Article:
×
You will be redirected back to your article in seconds

‘Burning’ Director Lee Chang-dong: Still Angry After All These Years

Korea’s foremost auteur, Cannes veteran, and former minister of culture, Lee Chang-dong is a quiet, angry, and determined force. Lee spoke to Variety to explain the painstaking gestation process behind Cannes Film Festival competition entry “Burning,” to share the frustration of the Millennial generation, and his own anger at being blacklisted by the previous Korean government. The film screens at the Marrakech Film Festival as part of The 11th Continent section.

What has taken up your time in the eight years since you last made a feature movie?

Lee Chang-dong: For the past eight years, I have worked on many projects and screenplays. About three of these projects turned into complete screenplays, and were being developed at their pre-production stage. But I pulled the plug because I couldn’t answer why they had to be made into films.

As a former politician, how do you regard the damage done to the Korean film industry by the blacklist, the complicity of KOFIC, the Busan festival crisis, and sexual assault scandals of the past years?

For the past 10 years, the Korean government’s systemic oppression of artistic freedom of expression has persisted in often very overt ways, but also very insidious ways. As a result, the careers of many creative individuals were jeopardized. I was also one of those people whose names were on the blacklist. However, we filmmakers have not succumbed to the oppression; we protected the film industry from losing its creative flames. And now, all the abnormalities are being repaired, everything is falling into place, and there are new changes taking place. One example is the #MeToo movement. This will not only change the landscape of the film business, but also have a positive wider influence in addressing sexism, and changing distorted gender thinking views. These are subjects that had been kept in the dark for a long time in our society.

As a novelist yourself, what interested you in adapting the work of another novelist, Haruki Murakami?

As a film director, I have always been searching for stories. But even the most interesting and important stories seemed unappealing to me when told in a familiar way. Sometimes, literature gives me new ideas and inspiration. It’s not something that happens very often, but Haruki Murakami’s short story ‘Barn Burning’ was an example.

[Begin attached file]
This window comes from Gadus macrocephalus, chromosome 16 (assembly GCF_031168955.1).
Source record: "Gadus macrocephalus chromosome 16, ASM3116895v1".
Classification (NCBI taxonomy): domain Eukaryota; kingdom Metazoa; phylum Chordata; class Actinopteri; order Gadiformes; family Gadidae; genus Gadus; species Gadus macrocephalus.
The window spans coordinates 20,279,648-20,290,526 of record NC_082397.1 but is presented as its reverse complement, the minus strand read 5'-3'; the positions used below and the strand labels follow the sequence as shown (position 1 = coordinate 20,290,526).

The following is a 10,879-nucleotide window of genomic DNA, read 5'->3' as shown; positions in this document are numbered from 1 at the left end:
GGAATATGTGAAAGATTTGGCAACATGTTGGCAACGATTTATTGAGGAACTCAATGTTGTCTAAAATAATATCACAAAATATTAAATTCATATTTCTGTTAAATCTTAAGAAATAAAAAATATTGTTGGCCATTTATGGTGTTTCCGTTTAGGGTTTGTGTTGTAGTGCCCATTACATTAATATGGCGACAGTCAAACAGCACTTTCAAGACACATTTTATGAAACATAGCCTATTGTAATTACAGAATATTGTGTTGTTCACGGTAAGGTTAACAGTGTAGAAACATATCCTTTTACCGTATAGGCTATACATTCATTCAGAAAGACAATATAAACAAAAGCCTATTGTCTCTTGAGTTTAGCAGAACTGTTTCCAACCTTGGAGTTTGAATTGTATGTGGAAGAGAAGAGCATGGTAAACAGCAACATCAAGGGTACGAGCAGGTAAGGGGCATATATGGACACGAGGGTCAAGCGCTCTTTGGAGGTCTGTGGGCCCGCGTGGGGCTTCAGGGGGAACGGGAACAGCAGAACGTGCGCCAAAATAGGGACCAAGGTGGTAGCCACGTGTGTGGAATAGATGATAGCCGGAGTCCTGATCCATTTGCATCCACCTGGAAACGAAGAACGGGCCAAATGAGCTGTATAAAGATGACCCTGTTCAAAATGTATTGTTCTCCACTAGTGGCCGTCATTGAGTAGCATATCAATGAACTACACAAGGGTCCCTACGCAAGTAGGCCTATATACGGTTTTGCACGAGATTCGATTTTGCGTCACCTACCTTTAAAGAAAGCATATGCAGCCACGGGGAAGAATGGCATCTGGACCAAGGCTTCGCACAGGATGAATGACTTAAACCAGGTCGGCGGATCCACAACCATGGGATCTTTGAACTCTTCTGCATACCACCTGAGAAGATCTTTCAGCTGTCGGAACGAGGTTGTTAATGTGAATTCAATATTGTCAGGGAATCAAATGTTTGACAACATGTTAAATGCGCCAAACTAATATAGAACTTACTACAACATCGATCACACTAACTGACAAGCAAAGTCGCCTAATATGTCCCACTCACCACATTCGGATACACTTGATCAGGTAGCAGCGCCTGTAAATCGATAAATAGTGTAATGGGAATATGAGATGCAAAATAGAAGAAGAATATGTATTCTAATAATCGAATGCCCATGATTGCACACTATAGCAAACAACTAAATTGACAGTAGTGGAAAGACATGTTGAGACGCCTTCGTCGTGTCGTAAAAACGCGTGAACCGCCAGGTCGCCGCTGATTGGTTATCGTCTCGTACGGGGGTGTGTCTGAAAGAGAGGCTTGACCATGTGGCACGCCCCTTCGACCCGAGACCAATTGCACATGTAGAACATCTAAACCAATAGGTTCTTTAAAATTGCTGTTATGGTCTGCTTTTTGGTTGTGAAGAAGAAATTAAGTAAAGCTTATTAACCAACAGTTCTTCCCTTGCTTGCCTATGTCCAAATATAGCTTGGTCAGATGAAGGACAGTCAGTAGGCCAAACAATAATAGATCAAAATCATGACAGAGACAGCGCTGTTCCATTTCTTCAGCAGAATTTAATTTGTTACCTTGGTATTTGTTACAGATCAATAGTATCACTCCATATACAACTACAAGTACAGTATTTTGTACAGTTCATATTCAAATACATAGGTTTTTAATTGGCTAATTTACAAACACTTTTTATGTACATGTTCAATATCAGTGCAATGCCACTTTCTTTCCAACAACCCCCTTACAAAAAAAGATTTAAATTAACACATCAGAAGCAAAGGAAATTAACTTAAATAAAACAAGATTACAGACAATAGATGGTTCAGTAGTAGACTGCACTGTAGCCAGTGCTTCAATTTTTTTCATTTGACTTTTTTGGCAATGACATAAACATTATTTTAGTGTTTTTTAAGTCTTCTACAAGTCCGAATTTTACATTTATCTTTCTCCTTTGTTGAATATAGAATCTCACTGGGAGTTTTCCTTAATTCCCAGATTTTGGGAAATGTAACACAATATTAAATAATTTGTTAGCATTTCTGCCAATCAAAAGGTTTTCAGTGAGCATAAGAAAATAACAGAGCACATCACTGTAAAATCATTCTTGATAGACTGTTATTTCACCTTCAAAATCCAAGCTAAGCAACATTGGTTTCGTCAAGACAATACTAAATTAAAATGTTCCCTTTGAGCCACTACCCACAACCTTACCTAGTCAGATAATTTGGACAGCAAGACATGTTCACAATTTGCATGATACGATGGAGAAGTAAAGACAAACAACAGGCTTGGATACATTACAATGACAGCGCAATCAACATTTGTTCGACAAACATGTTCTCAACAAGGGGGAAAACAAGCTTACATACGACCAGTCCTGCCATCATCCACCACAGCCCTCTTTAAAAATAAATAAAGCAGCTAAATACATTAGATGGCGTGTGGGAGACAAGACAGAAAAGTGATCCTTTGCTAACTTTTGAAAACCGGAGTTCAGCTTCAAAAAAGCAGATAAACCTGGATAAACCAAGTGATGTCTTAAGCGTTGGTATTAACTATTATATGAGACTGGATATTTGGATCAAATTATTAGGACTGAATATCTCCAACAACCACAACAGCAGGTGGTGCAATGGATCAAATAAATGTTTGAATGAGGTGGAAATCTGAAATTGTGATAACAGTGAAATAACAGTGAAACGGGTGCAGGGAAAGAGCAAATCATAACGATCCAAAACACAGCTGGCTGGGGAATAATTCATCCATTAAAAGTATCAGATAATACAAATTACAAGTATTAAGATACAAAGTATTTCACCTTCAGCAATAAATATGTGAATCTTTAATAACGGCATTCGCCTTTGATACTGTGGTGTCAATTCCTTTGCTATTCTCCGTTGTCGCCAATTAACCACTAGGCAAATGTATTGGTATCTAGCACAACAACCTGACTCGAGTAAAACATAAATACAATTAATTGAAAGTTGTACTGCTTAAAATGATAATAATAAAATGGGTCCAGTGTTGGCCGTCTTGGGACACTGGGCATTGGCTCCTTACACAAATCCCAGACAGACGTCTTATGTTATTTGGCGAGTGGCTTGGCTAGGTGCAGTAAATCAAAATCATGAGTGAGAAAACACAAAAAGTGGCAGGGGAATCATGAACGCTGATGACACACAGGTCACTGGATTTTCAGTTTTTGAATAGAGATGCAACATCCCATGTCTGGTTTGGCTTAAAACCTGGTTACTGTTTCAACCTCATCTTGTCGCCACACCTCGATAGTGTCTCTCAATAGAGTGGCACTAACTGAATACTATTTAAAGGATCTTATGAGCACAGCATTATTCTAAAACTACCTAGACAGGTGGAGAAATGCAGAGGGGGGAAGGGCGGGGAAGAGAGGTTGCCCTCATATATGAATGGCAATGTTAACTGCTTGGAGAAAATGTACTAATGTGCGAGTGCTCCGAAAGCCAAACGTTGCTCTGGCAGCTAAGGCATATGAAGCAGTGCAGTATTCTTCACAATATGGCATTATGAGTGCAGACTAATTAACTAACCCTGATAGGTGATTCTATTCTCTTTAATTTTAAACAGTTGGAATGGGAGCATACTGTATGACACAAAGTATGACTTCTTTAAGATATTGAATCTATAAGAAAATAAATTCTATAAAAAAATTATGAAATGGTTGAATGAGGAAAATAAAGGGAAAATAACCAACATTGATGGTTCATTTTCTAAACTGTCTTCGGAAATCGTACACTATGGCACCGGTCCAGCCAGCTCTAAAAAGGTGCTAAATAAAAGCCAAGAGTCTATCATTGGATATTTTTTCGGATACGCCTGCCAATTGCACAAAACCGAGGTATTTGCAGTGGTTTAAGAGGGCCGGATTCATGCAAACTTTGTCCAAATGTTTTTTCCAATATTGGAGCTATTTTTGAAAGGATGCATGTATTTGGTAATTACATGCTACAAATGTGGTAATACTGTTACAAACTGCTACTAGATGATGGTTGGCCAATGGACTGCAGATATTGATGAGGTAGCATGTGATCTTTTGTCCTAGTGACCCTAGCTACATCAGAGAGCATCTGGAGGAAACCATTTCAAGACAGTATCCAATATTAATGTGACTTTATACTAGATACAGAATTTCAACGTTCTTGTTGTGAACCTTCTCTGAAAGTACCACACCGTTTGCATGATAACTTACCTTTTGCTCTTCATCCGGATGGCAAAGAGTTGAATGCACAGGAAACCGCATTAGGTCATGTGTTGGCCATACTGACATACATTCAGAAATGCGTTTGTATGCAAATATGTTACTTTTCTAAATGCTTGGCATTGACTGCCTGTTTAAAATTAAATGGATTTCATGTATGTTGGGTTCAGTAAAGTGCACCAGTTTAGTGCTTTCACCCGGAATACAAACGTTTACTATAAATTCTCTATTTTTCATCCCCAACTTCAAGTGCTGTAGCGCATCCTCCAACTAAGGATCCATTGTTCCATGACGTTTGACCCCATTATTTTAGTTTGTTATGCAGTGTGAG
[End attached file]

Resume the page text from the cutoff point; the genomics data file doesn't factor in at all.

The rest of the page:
And this particular this story?

Actually, it was my screenwriter Oh Jung-mi who recommended this short story to me. As it’s a story which feels mysterious, but nothing happens in the end, at first glance, it may not seem easy to turn into a film. However, I felt that there was something very cinematic about this story’s mystery. A small mystery from a short story could be expanded into bigger mysteries with multiple layers. And its mysteries alluded to the world that we live in today, the mysterious world in which we sense that something is wrong, but cannot quite put a finger on what it is.

In Busan two years ago you explained that “Burning” was “a story about young people in today’s world.” That is incredibly vague, in English at least. What did you intend to express?

For a long time, I’ve wanted to tell a story about young people, and in particular, the young people of this generation. Some of my past projects were named ‘Project Rage.’ That was because it seems that today, people all over the world, regardless of their nationality, religion, and social status, are angry for different reasons. The rage of young people is a particularly pressing problem. The millennials living in Korea today will be the first generation that are worse off than their parents’ generation. They feel that the future will not change significantly. Not able to find the object to direct their rage at, they feel a sense of debilitation. This film is about young people who feel impotent, with rage bottled up inside them.

Explain the casting choices.

The protagonist Jongsu seems very meek and listless, but he is a potent character with different sides, who harbors immense rage inside. Yoo Ah-in is an irreplaceable actor for this role, he is capable of conveying great nuance and sensitivity. Ben, who represents the film’s mystery, is a character as hard to explain as he is hard to understand. When I first met Steven Yuen, within 30 minutes into our conversation, I realized that Steven understood Ben even better than I did. Jun Jong-seo, who’s was selected from casting calls, is a newbie with no prior experience, but I saw a quality completely unique to her, that you cannot find in other actresses.